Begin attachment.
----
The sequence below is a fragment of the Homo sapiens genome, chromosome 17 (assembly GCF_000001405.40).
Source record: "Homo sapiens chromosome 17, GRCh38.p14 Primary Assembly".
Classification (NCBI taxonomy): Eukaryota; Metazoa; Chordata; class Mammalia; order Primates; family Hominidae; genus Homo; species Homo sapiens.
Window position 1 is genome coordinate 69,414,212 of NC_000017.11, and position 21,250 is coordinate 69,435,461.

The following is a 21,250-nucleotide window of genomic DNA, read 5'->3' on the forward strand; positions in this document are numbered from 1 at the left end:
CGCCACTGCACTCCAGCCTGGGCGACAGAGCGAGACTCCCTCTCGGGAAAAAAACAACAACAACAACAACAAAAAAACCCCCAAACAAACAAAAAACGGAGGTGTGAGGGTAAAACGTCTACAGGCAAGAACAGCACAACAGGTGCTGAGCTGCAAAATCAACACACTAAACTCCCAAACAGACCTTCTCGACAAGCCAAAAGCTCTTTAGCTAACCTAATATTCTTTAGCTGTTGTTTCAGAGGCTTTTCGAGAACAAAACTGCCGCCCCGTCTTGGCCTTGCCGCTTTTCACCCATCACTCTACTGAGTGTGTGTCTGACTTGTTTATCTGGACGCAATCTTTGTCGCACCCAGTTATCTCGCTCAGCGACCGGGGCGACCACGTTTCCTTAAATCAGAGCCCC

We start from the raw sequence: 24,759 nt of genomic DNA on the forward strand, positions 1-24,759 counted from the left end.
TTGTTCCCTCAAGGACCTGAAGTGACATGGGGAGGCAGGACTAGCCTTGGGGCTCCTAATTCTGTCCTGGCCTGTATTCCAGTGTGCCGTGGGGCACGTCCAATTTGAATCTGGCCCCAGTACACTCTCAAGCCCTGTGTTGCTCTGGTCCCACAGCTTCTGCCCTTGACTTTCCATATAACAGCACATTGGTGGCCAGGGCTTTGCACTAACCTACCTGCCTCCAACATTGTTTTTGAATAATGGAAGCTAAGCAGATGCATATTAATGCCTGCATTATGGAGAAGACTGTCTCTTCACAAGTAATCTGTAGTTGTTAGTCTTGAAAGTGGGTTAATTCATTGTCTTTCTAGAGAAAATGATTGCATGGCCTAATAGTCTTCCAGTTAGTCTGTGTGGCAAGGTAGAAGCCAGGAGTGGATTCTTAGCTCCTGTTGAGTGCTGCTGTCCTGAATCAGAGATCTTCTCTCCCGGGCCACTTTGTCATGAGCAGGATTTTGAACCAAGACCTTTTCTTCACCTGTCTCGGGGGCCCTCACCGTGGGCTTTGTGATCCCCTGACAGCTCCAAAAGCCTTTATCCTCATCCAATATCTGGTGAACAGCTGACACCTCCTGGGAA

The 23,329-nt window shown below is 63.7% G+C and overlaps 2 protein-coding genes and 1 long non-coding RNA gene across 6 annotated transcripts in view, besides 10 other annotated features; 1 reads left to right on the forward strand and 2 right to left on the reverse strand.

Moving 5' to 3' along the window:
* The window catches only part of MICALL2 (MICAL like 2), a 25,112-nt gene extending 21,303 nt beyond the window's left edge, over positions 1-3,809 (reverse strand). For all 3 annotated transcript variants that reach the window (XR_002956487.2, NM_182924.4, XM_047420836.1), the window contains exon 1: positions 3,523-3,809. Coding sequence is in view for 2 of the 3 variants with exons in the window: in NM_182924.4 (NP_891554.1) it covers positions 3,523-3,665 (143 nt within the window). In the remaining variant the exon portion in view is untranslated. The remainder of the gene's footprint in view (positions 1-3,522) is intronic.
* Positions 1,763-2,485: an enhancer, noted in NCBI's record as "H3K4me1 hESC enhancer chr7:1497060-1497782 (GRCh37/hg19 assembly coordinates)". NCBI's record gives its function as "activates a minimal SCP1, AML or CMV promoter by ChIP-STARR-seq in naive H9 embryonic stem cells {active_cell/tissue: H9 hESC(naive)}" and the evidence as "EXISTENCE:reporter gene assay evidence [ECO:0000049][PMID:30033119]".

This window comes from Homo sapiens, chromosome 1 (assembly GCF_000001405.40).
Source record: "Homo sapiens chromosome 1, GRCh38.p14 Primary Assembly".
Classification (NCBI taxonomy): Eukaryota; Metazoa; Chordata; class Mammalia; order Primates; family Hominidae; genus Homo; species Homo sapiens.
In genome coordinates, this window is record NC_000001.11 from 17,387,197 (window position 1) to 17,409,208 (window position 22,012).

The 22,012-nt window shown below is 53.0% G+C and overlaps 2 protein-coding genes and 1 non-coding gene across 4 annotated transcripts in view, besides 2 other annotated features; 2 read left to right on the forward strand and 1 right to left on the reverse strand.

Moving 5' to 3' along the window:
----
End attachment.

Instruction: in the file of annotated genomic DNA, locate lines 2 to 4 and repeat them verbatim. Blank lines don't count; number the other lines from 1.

Source record: "Homo sapiens chromosome 17, GRCh38.p14 Primary Assembly".
Classification (NCBI taxonomy): Eukaryota; Metazoa; Chordata; class Mammalia; order Primates; family Hominidae; genus Homo; species Homo sapiens.
Window position 1 is genome coordinate 69,414,212 of NC_000017.11, and position 21,250 is coordinate 69,435,461.